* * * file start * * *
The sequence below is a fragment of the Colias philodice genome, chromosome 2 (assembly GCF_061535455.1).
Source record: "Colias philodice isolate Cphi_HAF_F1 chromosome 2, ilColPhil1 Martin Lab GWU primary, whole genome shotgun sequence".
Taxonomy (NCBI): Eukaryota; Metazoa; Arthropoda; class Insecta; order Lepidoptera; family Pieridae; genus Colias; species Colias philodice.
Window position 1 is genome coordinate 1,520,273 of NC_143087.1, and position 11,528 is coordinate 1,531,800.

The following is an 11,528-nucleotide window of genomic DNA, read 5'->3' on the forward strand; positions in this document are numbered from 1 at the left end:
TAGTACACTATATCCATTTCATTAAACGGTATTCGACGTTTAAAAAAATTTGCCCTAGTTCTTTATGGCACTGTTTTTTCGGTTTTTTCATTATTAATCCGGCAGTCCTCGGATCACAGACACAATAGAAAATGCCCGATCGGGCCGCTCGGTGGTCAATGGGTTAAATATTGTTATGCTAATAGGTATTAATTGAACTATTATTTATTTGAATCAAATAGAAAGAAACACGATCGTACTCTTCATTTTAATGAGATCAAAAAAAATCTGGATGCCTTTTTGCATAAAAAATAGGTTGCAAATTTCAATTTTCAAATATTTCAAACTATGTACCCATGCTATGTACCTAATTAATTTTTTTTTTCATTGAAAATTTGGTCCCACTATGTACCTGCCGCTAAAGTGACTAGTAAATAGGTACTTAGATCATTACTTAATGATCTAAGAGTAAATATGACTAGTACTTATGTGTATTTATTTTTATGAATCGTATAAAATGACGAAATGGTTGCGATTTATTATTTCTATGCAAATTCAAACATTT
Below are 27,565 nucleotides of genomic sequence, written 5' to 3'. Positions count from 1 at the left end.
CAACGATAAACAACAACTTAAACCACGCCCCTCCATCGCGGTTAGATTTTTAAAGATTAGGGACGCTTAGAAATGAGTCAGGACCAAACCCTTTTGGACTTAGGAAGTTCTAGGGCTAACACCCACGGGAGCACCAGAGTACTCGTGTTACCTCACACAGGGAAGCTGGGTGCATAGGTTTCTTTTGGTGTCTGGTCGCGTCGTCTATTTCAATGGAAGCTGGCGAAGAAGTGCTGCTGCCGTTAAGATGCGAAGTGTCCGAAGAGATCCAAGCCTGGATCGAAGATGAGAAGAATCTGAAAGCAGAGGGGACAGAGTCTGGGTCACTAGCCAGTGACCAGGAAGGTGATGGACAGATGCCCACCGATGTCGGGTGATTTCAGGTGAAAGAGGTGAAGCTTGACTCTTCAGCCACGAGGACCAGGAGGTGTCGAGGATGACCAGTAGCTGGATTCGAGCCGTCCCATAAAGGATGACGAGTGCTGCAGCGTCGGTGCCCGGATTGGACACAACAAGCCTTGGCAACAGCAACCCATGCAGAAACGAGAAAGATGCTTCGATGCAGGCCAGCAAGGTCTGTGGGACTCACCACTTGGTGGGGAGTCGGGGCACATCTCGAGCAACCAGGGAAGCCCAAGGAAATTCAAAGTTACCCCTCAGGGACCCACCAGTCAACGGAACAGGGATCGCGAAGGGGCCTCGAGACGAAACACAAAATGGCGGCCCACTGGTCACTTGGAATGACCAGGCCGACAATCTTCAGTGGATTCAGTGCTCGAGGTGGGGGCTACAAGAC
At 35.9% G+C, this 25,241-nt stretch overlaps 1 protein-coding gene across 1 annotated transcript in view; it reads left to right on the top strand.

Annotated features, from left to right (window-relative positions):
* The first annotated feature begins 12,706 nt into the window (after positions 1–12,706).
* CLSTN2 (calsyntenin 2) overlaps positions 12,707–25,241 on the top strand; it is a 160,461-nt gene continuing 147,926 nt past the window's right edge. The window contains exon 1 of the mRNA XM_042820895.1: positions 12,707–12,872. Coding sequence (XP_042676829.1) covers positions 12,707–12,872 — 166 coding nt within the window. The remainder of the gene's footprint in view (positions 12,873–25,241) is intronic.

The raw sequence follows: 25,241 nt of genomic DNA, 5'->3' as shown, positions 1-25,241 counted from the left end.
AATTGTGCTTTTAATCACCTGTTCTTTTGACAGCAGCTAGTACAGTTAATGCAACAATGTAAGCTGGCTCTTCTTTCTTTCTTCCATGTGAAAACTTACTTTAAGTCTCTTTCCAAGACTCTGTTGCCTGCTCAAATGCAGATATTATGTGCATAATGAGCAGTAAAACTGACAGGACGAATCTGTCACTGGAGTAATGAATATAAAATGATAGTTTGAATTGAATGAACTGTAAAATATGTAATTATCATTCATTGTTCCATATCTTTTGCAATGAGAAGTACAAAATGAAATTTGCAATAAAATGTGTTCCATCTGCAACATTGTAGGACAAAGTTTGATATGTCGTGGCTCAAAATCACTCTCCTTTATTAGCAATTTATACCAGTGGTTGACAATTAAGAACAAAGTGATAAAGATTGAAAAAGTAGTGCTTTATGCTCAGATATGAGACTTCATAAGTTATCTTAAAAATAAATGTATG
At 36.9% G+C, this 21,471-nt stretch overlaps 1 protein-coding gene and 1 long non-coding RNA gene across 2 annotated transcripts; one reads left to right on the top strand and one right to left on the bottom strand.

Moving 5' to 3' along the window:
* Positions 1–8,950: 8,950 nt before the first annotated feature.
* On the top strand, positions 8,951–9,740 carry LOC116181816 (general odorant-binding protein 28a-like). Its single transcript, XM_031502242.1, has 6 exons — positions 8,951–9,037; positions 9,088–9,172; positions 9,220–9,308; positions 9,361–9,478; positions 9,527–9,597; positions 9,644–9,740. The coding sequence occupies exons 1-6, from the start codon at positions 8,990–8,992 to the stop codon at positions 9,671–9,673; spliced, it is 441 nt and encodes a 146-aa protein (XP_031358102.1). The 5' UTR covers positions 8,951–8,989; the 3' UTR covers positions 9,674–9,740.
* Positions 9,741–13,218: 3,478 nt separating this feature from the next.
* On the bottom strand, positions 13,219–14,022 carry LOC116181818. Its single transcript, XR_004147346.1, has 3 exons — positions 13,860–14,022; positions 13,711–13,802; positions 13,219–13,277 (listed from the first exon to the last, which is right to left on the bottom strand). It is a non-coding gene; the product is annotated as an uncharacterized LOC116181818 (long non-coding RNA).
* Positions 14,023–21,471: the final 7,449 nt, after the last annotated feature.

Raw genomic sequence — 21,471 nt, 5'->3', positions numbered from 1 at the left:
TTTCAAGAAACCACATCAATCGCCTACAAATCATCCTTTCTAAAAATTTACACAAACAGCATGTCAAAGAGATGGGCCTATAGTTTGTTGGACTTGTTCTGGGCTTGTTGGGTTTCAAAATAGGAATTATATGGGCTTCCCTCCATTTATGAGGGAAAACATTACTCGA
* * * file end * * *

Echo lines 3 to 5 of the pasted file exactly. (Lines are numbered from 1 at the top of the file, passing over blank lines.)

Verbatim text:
Taxonomy (NCBI): Eukaryota; Metazoa; Arthropoda; class Insecta; order Lepidoptera; family Pieridae; genus Colias; species Colias philodice.
Window position 1 is genome coordinate 1,520,273 of NC_143087.1, and position 11,528 is coordinate 1,531,800.

The following is an 11,528-nucleotide window of genomic DNA, read 5'->3' on the forward strand; positions in this document are numbered from 1 at the left end: